Nagakanya, Nāgakanyā, Naga-kanya: 7 definitions
Nagakanya means something in Buddhism, Pali, Hinduism, Sanskrit, Marathi. If you want to know the exact meaning, history, etymology or English translation of this term then check out the descriptions on this page. Add your comment or reference to a book if you want to contribute to this summary article.
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Purana and Itihasa (epic history)Source: archive.org: Shiva Purana - English Translation
1) Nāgakanyā (नागकन्या) refers to refers to a group of deities according to the Śivapurāṇa 1.24, while explaining the application of Tripuṇḍra to the body:—“[...] or the devotee shall apply the Tripuṇḍra in sixteen parts of the body. [...] or the sixteen parts are:—Head, hair, two eyes, the mouth, two arms, chest, navel, two thighs, knees, two feet and the back. The deities are:—Śiva, Candra, Rudra, ka (Brahmā), Vighneśvara, Viṣṇu, Śrī in the heart, Śambhu, Prajāpati in the navel, Nāga, Nāgakanyās, Ṛṣikanyās in the feet and the ocean of vast expansion in the back. Now the eight parts are mentioned”.
2) Nāgakanyā (नागकन्या) refers to the “Nāga ladies”, according to the Śivapurāṇa 2.2.22. Accordingly as Śiva said to Sitā:—“[...] O my beloved, beautiful woman, clouds will not reach the place where I have to make an abode for you. [...] The daughters of the king of serpents, the mountain damsels, the Nāga ladies (nāgakanyā) and the Turaṅga-Mukhīs will assist you in their excited flutter in congratulating you. Seeing your face of unequalled splendour and beauty and your body of uncommon lustre, the celestial ladies there, despising their own beauty and lacking in interest in their own qualities will begin to stare at you with winkless eyes”.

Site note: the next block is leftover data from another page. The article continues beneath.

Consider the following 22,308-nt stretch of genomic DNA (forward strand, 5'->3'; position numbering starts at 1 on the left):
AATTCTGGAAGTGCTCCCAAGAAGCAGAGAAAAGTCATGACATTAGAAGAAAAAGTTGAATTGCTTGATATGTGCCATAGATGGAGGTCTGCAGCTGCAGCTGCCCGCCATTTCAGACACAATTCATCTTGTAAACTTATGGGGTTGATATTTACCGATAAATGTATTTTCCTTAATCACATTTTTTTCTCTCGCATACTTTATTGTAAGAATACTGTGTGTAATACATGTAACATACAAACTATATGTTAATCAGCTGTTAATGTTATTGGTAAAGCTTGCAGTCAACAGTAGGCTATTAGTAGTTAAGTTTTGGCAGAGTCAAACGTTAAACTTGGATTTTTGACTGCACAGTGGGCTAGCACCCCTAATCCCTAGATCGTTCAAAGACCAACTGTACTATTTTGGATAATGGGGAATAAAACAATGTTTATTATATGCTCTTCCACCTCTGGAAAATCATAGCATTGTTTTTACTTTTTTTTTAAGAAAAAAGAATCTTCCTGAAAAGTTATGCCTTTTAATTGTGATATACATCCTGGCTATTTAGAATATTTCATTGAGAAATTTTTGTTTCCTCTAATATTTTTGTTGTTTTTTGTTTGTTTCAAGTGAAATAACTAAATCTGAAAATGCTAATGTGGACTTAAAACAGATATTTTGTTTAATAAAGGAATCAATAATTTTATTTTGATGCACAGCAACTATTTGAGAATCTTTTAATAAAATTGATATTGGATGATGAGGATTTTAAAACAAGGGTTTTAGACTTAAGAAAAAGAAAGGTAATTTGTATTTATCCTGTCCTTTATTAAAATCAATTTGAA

The Purana (पुराण, purāṇas) refers to Sanskrit literature preserving ancient India’s vast cultural history, including historical legends, religious ceremonies, various arts and sciences. The eighteen mahapuranas total over 400,000 shlokas (metrical couplets) and date to at least several centuries BCE.
Shaktism (Shakta philosophy)Source: Brill: Śaivism and the Tantric Traditions (shaktism)
Nāgakanyā (नागकन्या) refers to “Nāga maidens”, according to Sāhib Kaul’s Śārikāstrotra.—Accordingly, “[...] He who remembers your next syllable, which is īśa with abja, vahni, and padma, is remembered by goddesses in heaven, Nāga maidens (nāgakanyā) in the netherworld, and women on earth confused by the arrows of Kāma. One of pure mind who recites with complete devotion the lakṣmī-syllable, which is difficult for bad people to obtain, him the goddess of good fortune will always be eager to see, and although unsteady (by nature) she will remain at his doorstep out of devotion. [...]”.
Shakta (शाक्त, śākta) or Shaktism (śāktism) represents a tradition of Hinduism where the Goddess (Devi) is revered and worshipped. Shakta literature includes a range of scriptures, including various Agamas and Tantras, although its roots may be traced back to the Vedas.
Mahayana (major branch of Buddhism)Source: De Gruyter: A Buddhist Ritual Manual on Agriculture